On one side of the road stand office buildings, upscale retail shops, a popular indoor racquet club and medical offices -- all within easy access of Interstate 83, downtown Baltimore and the Beltway.
On the other side is a rolling expanse of field and woodland that forms the threshold to Baltimore County's Green Spring Valley, with wealthy estates and working farms and a community determined to preserve its rural landscape.
"You've got a recipe for major fighting," said Baltimore County Planning Director Arnold F. "Pat" Keller.
This intersection of Falls and Greenspring Valley roads exemplifies the tension between property owners seeking to develop their land and those trying to ward off further encroachment of suburbia.
That fight has now landed in federal court, with the owner of the Greenspring Racquet Club, William Hershfeld, suing Baltimore County to block enforcement of a new law that would prohibit him from building an 86,900-square-foot retail and office building on the site.
The racquet club project is only one of a number of developments proposed or under way in the area.
A four-story office building is under construction at the former Windy Valley restaurant, and Foxleigh Enterprises -- the developer of Green Spring
Station -- wants to add an eight-story building with office, retail and parking to its complex.
The State Highway Administration is exploring the possibility of selling its 10.5-acre office and storage facility south of the intersection and moving the District 4 operation elsewhere, a move that could be several years away.
Businessman Clarence Elder is fighting attempts by Baltimore County to condemn his Meadowood Inc. property across Falls Road for a park; he hopes to develop the site.
Located just north of the Beltway and less than 10 miles from downtown Baltimore, the intersection features some of the priciest commercial and residential real estate in the county.
"This is the hub into the wealthiest part of the metropolitan area," said Stuart D. Kaplow, a lawyer for Foxleigh Enterprises, who says he fields several calls a year from investors interested in developing parcels near the intersection, in the community of Brooklandville.
The crossroads has been a draw for business for more than a century. The old Cockey's Tavern, which still stands on Falls Road, lured customers from the terminus of the Falls Road Turnpike in the 1840s.
In the 1940s, the Greenspring Inn -- now a Chinese restaurant -- drew crowds from throughout the region to dance to the music of Guy Lombardo, Glenn Miller, Harry James, Count Basie and Tommy Dorsey.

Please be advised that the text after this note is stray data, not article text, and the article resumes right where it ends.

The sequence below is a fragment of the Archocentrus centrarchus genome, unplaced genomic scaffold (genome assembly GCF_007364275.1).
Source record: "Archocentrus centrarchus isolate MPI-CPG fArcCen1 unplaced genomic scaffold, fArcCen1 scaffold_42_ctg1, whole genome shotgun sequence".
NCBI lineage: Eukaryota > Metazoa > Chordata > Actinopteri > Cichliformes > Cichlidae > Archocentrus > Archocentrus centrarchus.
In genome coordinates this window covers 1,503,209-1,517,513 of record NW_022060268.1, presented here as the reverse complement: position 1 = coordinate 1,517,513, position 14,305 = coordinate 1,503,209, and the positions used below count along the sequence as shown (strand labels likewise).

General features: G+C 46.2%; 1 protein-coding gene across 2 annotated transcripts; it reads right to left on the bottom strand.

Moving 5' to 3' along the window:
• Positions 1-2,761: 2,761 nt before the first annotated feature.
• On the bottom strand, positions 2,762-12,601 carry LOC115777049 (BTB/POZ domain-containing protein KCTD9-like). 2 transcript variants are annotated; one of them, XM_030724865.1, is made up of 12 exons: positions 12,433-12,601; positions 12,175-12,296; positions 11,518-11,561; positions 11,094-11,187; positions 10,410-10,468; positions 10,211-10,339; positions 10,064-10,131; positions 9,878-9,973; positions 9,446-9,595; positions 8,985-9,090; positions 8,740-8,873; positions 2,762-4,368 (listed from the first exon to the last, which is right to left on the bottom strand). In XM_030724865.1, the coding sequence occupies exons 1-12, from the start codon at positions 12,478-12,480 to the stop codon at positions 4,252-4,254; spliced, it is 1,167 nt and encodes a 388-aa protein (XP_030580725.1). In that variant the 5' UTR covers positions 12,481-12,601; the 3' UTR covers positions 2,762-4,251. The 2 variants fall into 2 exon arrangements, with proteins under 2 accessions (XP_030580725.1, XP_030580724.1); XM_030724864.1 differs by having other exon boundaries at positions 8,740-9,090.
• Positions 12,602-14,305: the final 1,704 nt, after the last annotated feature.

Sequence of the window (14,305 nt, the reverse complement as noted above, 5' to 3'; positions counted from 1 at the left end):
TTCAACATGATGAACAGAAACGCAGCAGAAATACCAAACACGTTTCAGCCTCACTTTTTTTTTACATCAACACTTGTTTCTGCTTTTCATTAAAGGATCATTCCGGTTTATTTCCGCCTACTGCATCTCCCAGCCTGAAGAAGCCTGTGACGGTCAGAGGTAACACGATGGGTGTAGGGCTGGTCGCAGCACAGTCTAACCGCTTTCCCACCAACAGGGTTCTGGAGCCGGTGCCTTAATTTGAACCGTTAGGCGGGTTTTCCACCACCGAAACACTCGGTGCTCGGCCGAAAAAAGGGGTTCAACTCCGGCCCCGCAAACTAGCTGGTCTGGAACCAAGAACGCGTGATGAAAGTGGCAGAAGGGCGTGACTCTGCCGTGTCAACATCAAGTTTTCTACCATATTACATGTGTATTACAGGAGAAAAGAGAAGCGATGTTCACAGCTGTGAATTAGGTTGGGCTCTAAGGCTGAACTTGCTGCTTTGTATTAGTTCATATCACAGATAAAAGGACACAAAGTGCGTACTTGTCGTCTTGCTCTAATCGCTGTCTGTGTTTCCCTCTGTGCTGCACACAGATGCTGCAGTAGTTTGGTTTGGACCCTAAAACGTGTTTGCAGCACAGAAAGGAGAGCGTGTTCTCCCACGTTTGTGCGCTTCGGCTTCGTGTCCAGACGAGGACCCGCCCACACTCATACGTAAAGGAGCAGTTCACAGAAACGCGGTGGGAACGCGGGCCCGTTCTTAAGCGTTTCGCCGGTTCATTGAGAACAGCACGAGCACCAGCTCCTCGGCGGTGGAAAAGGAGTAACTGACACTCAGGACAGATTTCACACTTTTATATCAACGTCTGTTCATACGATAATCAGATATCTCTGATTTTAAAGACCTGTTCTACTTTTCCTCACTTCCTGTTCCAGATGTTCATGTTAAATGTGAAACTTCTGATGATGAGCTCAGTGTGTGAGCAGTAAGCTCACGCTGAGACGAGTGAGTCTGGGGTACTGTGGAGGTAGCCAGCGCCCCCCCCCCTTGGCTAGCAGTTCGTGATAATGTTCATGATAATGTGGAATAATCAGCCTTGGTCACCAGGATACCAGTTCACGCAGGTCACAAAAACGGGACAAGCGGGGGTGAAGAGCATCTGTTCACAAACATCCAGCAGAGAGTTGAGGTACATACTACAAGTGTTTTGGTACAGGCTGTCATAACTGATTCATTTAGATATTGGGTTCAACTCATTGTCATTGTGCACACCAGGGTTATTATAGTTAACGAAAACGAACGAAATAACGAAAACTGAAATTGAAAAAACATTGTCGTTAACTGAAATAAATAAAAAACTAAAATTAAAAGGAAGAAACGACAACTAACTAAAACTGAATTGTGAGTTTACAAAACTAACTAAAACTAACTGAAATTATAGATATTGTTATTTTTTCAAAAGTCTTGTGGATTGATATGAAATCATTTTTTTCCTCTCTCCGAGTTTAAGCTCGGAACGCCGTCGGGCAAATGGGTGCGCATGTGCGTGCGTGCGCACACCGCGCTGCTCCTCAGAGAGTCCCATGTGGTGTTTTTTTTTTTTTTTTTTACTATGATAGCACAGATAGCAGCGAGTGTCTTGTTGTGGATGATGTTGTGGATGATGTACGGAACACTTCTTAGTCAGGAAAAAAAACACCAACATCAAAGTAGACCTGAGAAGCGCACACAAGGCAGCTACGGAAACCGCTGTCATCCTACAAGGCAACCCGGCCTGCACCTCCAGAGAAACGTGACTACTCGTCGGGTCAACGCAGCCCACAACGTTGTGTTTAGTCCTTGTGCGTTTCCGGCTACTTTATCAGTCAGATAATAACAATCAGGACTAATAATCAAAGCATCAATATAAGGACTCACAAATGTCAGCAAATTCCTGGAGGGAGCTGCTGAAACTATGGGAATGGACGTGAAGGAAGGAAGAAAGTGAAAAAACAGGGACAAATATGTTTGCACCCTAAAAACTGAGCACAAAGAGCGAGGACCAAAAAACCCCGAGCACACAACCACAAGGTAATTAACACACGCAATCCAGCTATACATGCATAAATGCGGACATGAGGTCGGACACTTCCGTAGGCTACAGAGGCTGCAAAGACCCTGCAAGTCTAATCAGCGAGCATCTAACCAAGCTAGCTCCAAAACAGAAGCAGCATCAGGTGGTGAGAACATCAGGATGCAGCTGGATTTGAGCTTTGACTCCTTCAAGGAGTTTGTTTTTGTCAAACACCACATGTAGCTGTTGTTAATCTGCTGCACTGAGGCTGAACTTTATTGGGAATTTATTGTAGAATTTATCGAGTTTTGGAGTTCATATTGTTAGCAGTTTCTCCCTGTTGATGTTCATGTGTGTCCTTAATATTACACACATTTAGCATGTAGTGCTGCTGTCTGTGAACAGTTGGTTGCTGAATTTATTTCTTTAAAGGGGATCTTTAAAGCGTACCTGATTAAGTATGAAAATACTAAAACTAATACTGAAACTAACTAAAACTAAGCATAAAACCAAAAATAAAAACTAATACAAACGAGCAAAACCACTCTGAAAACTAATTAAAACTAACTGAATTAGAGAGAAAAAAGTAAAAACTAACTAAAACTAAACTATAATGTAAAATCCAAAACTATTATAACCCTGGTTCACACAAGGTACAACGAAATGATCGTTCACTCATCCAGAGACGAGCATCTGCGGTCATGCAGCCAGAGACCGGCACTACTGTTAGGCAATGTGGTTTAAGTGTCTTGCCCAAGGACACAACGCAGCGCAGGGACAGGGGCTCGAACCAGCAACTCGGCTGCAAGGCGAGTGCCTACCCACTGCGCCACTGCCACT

In the late 1970s, Foxleigh Enterprises began building the first phase of Green Spring Station.
The growth since then caught residents such as Jorgen Jensen by surprise.
"This was not an area that was presented in county planning as a growth area," said Jensen, who has lived in the nearby Heatherfield community since 1975. "The general feeling here is that development is out of line and overwhelms the neighborhood."
Like many residents, he feels the development has created unbearable traffic, which can back up from Falls and Greenspring Valley roads to the Beltway. County traffic engineers last year gave the Greenspring Valley-Joppa-Falls intersection a "D" rating -- one step above failing.
Jensen said that in September, while he and his neighbors were embroiled in a fight against proposals to develop the Green Spring Station area, he was injured in a rear-end collision at Falls and Joppa roads.
"That could have happened anywhere, but it indicates there has been a lot of activity there," he said.
Michael Friedman, vice president of Meadows of Greenspring Home Owners Association, complained that he sometimes waits through three changes of the traffic light at Falls Road and Seminary Avenue to get out of his neighborhood in the mornings.
Such complaints prompted County Councilman T. Bryan McIntire to introduce legislation last summer that has generated the legal wrangling.
His legislation, since signed into law, would kill the Foxleigh and Greenspring Racquet Club projects by prohibiting buildings taller than 35 feet near land zoned for rural conservation.
The influential Valleys Planning Council continues to criticize the busy area and is involved in five appeals relating to proposed development there, said director Jack Dillon.
"It's on the rural edge," Dillon said. "You're in a Catch-22: If development requires a widening of the roads, it ruins the rural character there; and if they shut down development until the roads are improved, you've defeated other interests."
Keller, the planning director, said the county is trying to achieve balance and smooth the transition from commercial land to rural land with construction of a park on the 98-acre property owned by Meadowood Inc. across Falls Road.
Elder, president of Meadowood Inc., had petitioned to have the land rezoned to permit a housing development and recently offered plans for a church and children's camp.
Keller said he envisions disputes continuing in this area for years. "It is begging to be developed," he said. "And every county policy is contrary to that."
Sun staff writers Jay Apperson and Melody Simmons contributed to this article.
Pub Date: 2/03/99